It was hot and the air felt heavy with humidity. I was glad to be adorning a small Deathly Hallows dress; it was form-fitting, represented a fandom I enjoyed and helped to keep the heat at bay. There was no escaping that hot air, though, once entering Dueling Grounds – the Friendly Local Gaming Store. The Air Conditioner was broken and the numbers of attendees for our weekly Adventurer’s League game was climbing each week. The mass of bodies shoved into one place was overwhelming and made the oxygen suck out of your lungs.
I settled in my usual spot at the backroom table. It was quieter there, easier to hear (or attempt to) while playing. Unloading, I withdrew my dice tray; a vibrant pink embroidered with a custom pansexual pride-themed string inside. My dice bag was heavy, always full, and I rifled through for my sets to be used for the session. My binder full of characters, new and old, was splattered with stickers from every company I had done business with for role-playing accessories. I decorated it in the way I recall decorating my locker in high school…minus the black garbage bags.
Hanging around my neck was a d20 encased in a steel ring prison, it felt heavy against my skin but also provided a nice, cool reprieve from the heat at each new touch. It was an exhausting business getting ready for gaming. Not only did I always make a mind to bring all the needed ‘tools’ to play but I had to ensure I looked the part. That with one look it was undeniable that I belonged at that table.
“Are you waiting for your boyfriend?”
“Do you know what that is in your necklace?”
“This is a really violent game, are you sure you want to play?”
“You know, you have to do some math to play…”
“Do you need help making your character?”
“Here, let me explain how that spell works for you…”
The questions I’ve heard in the past, even in my friendly local gaming store who knew me well, still found me and caused me to want to wear my tabletop nerdy attire like armour to keep from being questioned. And to keep me from being denied a seat at a table, or rather yet, given one out of pity.
Ever since I entered into tabletop gaming in a more public space, it has been a subconscious goal to work for my seat at the table. It wasn’t enough that I knew how to play, or that I always brought my own books, dice, characters, and accessories – hell, it wasn’t even enough when I was the Dungeon Master and spent hours preparing maps and props. I remember hand-crafting a letter seal with my partner one weekend and becoming frustrated.
“Why don’t you just leave it alone then? It’s just a seal,” he said.
“It’s not. We need to finish it and I need to use it,” I responded. And at the time I still wasn’t fully aware why it mattered so much. But when I finally saw what my efforts were for, I was filled with resentful anger.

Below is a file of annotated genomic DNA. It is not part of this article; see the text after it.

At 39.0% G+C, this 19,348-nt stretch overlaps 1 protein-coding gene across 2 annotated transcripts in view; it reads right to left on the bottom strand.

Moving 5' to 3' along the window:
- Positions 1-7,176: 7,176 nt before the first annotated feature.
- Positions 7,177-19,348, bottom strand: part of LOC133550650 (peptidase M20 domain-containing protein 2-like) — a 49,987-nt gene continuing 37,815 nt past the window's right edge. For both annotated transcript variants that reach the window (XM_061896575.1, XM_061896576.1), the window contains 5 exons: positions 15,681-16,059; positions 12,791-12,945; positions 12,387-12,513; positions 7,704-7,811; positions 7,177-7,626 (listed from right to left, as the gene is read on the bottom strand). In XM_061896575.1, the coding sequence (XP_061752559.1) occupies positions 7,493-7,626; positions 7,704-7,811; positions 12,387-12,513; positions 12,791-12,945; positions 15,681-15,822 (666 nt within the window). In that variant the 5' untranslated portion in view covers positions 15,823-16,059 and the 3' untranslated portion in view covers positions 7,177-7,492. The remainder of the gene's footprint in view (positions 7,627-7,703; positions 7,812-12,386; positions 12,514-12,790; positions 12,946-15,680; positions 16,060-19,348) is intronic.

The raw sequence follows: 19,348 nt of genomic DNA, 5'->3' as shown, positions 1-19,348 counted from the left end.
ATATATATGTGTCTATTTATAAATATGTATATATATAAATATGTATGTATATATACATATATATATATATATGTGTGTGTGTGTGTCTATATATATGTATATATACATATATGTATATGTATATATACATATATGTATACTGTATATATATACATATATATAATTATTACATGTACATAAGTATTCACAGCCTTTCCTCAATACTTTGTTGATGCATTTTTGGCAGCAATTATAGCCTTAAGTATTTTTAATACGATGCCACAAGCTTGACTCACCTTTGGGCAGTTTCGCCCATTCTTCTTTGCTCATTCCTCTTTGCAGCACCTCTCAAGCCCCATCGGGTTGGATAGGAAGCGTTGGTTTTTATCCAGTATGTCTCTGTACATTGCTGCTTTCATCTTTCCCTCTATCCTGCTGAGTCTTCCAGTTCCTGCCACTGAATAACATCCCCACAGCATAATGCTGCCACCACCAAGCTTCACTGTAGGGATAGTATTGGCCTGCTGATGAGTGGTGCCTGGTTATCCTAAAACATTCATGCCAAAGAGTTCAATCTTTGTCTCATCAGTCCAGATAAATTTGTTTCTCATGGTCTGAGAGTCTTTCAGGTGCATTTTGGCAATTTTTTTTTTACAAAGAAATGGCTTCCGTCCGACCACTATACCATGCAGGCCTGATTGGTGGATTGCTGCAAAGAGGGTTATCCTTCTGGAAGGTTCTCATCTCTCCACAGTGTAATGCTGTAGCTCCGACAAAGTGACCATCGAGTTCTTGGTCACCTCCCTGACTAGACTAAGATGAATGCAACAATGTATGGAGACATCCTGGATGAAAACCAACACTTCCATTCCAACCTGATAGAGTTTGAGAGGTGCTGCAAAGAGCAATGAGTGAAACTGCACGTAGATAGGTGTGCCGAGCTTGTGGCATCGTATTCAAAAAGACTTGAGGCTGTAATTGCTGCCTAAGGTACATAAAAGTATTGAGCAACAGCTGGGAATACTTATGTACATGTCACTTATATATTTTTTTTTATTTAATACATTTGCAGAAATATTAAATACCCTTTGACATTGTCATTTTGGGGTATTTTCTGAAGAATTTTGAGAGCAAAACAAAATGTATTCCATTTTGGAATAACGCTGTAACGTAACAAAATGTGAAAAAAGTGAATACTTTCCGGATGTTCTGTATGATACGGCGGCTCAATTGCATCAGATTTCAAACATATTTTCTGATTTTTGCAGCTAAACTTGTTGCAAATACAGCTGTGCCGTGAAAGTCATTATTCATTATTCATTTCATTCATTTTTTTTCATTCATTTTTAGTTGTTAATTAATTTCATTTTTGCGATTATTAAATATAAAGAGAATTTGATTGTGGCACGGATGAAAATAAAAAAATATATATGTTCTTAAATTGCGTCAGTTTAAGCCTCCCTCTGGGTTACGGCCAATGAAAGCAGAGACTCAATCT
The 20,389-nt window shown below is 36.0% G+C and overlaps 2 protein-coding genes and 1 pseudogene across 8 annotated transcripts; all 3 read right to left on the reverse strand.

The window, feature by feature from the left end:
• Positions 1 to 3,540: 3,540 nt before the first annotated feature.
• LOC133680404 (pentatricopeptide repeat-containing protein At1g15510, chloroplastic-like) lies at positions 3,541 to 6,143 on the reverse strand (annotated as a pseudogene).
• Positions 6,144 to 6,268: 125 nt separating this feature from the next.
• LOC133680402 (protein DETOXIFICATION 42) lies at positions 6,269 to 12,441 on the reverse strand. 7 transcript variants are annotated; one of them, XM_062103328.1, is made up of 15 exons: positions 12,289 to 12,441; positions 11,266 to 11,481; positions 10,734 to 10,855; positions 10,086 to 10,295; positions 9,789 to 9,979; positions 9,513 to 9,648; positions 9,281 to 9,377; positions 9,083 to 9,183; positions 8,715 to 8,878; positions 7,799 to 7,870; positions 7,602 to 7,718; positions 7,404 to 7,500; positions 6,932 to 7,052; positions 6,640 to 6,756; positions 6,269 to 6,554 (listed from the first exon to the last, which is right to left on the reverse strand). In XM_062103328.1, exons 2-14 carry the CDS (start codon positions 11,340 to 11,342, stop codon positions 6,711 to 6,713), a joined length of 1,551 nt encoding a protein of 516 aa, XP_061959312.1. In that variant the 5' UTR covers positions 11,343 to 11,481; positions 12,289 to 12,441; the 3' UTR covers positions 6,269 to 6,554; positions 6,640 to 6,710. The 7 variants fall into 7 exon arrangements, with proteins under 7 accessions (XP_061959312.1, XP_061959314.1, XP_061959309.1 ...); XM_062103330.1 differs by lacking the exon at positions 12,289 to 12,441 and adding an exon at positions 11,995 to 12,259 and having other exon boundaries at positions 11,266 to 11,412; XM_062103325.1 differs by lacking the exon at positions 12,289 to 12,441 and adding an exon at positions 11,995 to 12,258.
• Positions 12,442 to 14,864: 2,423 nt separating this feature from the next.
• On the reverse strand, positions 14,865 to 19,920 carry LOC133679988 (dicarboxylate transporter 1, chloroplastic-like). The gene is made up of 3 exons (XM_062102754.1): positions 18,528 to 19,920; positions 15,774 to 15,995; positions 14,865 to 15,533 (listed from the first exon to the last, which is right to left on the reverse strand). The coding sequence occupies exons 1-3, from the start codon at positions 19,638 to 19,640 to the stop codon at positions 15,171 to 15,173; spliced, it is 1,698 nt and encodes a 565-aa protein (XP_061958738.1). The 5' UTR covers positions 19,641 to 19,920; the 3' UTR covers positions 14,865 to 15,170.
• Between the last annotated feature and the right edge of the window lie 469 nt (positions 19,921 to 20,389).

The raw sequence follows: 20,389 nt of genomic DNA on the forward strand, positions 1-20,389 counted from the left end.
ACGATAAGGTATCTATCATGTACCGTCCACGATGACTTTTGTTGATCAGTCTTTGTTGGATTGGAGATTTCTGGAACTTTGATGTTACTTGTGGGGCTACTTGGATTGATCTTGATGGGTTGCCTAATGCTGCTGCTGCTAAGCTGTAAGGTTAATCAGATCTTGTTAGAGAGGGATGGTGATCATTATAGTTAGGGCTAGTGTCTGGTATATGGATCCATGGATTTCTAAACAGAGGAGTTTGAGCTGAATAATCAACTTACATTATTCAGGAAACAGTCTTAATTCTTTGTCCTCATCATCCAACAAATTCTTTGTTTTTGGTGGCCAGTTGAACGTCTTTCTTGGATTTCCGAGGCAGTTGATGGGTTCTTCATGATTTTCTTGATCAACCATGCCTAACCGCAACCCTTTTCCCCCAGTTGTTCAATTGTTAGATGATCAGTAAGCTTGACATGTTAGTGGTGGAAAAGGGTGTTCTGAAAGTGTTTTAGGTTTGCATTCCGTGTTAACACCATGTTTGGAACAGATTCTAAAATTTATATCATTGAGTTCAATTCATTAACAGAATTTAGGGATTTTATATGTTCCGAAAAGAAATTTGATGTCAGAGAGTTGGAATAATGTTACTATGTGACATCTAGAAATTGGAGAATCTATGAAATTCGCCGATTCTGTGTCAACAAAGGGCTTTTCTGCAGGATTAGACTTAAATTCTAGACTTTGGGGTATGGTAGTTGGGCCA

The next time I went to the store, I made a point to observe the other players around me. Some players brought with them the only dice and wore plain clothes, others came empty handed but still sat at the same table and enjoyed themselves. Why couldn’t I let this go and come just as I was, the way I have seen so many others do it?
Because I was afraid – and I still am, even once I recognized it.
Afraid that my seat will be questioned. That I will forget a rule or ruling and be pitied at the table, seen as lesser than the other players, specifically the non-queer, non-disabled, men. Afraid that I will slow the game down at any point in time so I ensure to always be quick with my turns, ready, and avoid faltering as much as possible. I reread my character sheet before every session despite having them all memorized, I check my spells in a thoroughness I’ve never even studied for a school exam for. Whenever I run a game, I read ahead, backward, behind, in the lore, older editions, to such excess that when it comes to running the game my head is so muddled with all the information I still end up sputtering.
To what end?
To feel more confident in my ability to sit and play at a table that was not originally created for me. To have it so I am never a crutch on the other players. Because when you’re a part of the community that at one point was much less welcomed (and to some, still you are not), a desperate need to prove them and their viewpoint wrong outweigh all other options.
When I go into the store now, I bring only the dice I adore with me. I still have my tray, my inspired jewellery, my character sheets, decorated binder, and the ink on my skin showcasing who I am, but as I found a consistent and welcoming group, I am less concerned with fumbling on rules, or lore, and I can relax in my seat and if at a point my ears or eyes fail to catch a word, I let it go. But, when new people sit with us, I am quick to sit straighter and show them my badges not as a brag but as a validation that they need not question my ability at the table.
The more queer, disabled, and women or non-binary players I see out in the community creating and making the game better for all of us, the less this feeling takes over me. It is with a great hope that one day, I could come empty-handed to the table and feel just as confident in claiming a seat – instead of having to sing for it.